Adjustable Rate Mortgages
Mortgage loans under which the interest rate is periodically adjusted to more closely coincide with current rates. The amounts and times of adjustment are agreed to at the inception of the loan.
The individual or institution appointed by a court to oversee the settlement of the estate of a person who has died without a will.
Agreement for Sale
A document in which the purchaser agrees to buy certain real estate (or personal property) and the seller agrees to sell under stated terms and conditions. Also called sales contact, binder or earnest money contract.
Payment of debt in regular, periodic installments of principal and interest as opposed to interest only payments.
To reduce a debt by regular payments of both principal and interest, as opposed to interest only payments.
The amount of money or value of property ($14,000 for an individual and $28,000 for a married couple eligible for gift splitting in 2015) that may be given to a recipient each year without incurring a gift tax. The amount is adjusted annually for inflation.
Annual Percentage Rate (APR)
The yearly interest percentage of a loan, as expressed by the actual rate of interest paid. For example, 6% add-on interest would be much more than 6% simple interest, even though both would say 6%. The APR is disclosed as a requirement of federal truth in lending statutes.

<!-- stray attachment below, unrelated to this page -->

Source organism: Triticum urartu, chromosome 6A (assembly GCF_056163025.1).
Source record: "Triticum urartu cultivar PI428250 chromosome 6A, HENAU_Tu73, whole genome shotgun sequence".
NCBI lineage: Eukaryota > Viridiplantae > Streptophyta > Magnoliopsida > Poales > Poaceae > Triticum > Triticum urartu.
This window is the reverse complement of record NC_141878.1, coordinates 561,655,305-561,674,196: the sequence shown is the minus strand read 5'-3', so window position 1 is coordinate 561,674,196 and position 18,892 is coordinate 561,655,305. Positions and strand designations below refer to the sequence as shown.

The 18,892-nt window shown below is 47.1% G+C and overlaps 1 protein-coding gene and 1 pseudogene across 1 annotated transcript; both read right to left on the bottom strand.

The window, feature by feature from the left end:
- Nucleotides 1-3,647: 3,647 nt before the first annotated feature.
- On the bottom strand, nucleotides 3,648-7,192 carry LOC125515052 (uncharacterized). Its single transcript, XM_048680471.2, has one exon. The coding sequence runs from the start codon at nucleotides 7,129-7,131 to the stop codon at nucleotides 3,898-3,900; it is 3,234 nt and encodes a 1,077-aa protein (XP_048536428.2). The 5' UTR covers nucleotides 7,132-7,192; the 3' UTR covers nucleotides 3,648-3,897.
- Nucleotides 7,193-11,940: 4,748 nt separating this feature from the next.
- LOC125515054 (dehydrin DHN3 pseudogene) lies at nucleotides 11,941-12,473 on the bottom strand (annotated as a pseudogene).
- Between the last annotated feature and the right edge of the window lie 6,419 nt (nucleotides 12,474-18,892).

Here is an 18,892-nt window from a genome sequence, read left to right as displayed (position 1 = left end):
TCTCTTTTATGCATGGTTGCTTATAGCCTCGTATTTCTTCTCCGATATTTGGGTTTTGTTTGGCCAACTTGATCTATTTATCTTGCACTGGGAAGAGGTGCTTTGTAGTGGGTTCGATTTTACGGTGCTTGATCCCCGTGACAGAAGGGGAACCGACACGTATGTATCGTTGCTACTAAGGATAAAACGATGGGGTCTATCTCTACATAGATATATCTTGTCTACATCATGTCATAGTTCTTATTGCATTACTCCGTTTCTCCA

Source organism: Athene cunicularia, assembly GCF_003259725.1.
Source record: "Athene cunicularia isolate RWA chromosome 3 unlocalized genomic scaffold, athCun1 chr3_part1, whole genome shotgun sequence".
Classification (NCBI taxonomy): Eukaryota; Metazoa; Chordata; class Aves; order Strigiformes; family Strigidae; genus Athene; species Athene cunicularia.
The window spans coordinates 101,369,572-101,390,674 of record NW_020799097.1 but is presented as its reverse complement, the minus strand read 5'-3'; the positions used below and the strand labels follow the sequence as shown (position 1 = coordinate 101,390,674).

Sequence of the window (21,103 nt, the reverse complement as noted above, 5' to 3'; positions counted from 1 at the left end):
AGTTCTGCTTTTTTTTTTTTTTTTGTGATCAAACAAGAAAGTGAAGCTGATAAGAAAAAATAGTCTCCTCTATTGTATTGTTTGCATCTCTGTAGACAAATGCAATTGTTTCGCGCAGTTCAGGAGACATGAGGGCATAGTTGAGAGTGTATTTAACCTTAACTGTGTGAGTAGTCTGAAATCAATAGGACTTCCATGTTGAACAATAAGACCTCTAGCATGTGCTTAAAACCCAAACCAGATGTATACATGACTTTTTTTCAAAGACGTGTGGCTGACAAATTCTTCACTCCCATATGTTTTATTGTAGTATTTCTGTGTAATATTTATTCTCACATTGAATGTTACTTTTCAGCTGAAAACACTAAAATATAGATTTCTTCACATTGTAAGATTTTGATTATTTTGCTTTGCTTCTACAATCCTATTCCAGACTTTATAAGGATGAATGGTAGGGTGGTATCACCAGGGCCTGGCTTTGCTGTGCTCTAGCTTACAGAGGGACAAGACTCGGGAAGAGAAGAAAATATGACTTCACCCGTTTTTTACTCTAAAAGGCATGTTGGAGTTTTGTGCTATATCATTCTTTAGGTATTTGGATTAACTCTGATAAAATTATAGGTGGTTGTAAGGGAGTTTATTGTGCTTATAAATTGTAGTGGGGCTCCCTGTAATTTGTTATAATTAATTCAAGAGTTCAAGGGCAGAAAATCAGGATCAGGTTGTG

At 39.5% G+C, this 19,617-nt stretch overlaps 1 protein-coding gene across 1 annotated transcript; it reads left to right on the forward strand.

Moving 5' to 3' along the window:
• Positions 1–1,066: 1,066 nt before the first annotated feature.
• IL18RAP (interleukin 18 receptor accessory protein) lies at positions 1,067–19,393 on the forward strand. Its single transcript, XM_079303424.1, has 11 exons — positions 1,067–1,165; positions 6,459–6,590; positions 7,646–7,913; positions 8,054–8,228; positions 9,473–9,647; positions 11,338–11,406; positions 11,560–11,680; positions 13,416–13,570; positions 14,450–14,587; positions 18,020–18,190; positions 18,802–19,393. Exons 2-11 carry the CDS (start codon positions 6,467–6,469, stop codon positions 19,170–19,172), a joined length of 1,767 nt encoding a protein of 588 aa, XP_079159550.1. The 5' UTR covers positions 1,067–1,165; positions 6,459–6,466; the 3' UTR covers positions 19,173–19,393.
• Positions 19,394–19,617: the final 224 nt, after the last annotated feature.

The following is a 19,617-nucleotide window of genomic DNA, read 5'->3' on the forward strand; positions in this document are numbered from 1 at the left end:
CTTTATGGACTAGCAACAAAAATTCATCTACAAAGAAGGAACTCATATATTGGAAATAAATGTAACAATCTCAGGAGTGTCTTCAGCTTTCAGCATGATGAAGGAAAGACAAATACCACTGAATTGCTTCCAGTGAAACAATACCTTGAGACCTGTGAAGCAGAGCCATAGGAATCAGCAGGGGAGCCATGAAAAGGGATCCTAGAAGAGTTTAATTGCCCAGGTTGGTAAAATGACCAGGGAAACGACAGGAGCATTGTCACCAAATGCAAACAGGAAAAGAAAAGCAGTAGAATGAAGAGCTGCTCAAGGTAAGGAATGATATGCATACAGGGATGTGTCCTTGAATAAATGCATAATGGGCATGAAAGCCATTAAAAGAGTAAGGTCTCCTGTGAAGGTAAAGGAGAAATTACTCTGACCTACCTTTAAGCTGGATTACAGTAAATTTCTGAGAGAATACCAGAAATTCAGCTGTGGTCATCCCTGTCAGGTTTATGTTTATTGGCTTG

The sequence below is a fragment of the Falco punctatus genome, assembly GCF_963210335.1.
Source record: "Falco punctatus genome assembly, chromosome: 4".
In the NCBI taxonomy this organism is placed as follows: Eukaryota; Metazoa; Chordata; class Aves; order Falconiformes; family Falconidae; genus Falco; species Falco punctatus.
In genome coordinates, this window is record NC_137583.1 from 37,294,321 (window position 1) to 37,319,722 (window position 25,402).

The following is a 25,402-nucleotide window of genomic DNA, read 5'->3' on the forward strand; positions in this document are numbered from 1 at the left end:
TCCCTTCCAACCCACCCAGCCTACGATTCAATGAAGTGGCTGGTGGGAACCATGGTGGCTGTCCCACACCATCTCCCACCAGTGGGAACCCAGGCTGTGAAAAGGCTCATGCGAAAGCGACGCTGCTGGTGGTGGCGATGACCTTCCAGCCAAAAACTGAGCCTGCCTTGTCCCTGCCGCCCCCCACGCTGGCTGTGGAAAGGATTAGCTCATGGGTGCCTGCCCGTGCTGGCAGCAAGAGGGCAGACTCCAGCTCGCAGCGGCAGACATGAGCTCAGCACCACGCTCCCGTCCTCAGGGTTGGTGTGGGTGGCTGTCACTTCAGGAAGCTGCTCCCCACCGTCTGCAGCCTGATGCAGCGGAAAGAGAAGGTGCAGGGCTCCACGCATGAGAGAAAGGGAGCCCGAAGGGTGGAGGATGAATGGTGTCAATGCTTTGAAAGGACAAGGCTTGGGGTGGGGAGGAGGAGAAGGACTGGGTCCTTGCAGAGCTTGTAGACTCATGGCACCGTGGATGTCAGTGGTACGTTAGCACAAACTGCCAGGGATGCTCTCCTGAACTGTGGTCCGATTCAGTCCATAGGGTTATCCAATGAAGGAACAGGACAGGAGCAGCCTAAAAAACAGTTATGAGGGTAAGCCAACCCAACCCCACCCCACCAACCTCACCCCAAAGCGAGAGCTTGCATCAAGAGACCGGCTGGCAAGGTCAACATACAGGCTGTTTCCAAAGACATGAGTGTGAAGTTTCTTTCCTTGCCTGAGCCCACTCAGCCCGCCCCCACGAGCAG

An interest-bearing contract between an individual and a life insurance company that guarantees periodic payments to the individual during a specific time period.
An opinion of value based upon a factual analysis. Legally, an estimation of value by two disinterested persons of suitable qualifications.
A written report by an appraiser containing his opinion as to the value of a property and the reasoning leading to the opinion. The factual data supporting the opinion, such as comparables, appraisal formulas, and qualifications of the appraiser, will also be set forth.
An opinion of the value of a property at a given time, based on facts regarding the location, improvements, etc. of the property and surroundings.
An increase in value, the opposite of depreciation.
(1) The estimating of value of property for tax purposes.
(2) A levy against property in addition to general taxes. Usually for improvements such as streets, sewers, etc.